Nexus devices have always been among the first Android devices to receive platform and security updates. From this week on, Nexus devices will receive regular OTA updates each month focused on security, in addition to the usual platform updates.
Starting today, at least seven Nexus devices are receiving the first monthly security update. The Nexus 4, Nexus 5, Nexus 6, Nexus 7, Nexus 9, Nexus 10, and Nexus Player are all protected from the Stagefright vulnerability in addition to receiving other smaller fixes. Any changes made will be added to the Android Open Source Project (AOSP).
Google reminds everyone that Nexus devices will receive major software updates for at least years years while security patches continue for as long as three years.
People have long bashed Google and Android for not being secure, but the company notes that its decisions are responsible for there being less than 0.15% of devices with a potentially harmful app installed.
Come comment on this article: Expect Nexus devices to receive monthly security updates from now on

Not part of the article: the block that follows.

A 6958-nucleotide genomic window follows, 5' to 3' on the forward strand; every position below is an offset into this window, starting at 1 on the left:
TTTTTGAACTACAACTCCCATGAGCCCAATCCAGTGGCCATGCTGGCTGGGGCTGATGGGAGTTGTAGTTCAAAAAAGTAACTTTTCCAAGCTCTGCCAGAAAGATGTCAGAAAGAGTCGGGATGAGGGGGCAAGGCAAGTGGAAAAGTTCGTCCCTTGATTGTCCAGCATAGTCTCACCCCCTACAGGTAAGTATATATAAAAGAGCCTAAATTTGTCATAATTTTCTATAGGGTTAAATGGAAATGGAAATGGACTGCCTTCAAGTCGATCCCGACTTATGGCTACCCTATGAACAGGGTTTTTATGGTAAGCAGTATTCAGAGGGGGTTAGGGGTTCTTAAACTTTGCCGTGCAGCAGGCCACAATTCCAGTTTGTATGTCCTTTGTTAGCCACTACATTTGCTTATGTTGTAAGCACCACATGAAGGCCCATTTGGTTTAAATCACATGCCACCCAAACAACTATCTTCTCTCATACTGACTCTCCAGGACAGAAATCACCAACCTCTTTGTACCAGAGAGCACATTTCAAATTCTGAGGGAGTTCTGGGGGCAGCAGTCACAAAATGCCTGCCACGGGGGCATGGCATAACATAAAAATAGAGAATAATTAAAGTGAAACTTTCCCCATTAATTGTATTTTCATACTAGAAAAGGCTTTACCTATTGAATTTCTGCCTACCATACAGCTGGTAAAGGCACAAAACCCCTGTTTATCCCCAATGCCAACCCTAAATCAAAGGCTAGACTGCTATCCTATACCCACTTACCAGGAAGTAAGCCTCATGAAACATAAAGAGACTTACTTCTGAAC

When Android M was officially announced, Google gave the bad news that the Nexus 4, Nexus 10, and Nexus 7 (2012) were not to receive the update due to the age of the devices, but that may be about to change.
A reference to the codename of the Nexus 10, manta, appeared in the AOSP repository for the device and an update dated May 28th was found marked as android-m-preview. Similar updates were found for the Nexus 4, and Nexus 7 WiFi, lending suggestion that those devices may actually receive the updated Android operating system.
It seems that Google is still investing in the older devices with the Android M rollout, which is great news for adopters of the Nexus devices, because that’s what the Nexus programme is all about. Whilst there’s no official announcements for the support of these devices, don’t be surprised if that changes closer to Android M’s public release.
The post Nexus 4, 10 and 7 (2012) may still receive Android M after all appeared first on AndroidGuys.
Google certainly hasn’t forgotten the Nexus 7, more specifically the 2013 edition. The latest build now available is Android 5.1.1 (LMY48G). There isn’t an OTA yet, so your only option for now is manually flash via fastboot. If you you have done this before, which I am sure most of you have, then this should be a breeze. Remember to download the system images under the code name “razor”.
For those who don’t want to get their hands dirty, be sure to check your device every so often to see if the build is available via Settings > About Tablet > System Updates.
As always when performing updates of any kind, be sure to backup any data you don’t want to loose just incase things go haywire during the update.
Come comment on this article: Google releases Android 5.1.1 build LMY48G for Nexus 7 (2013)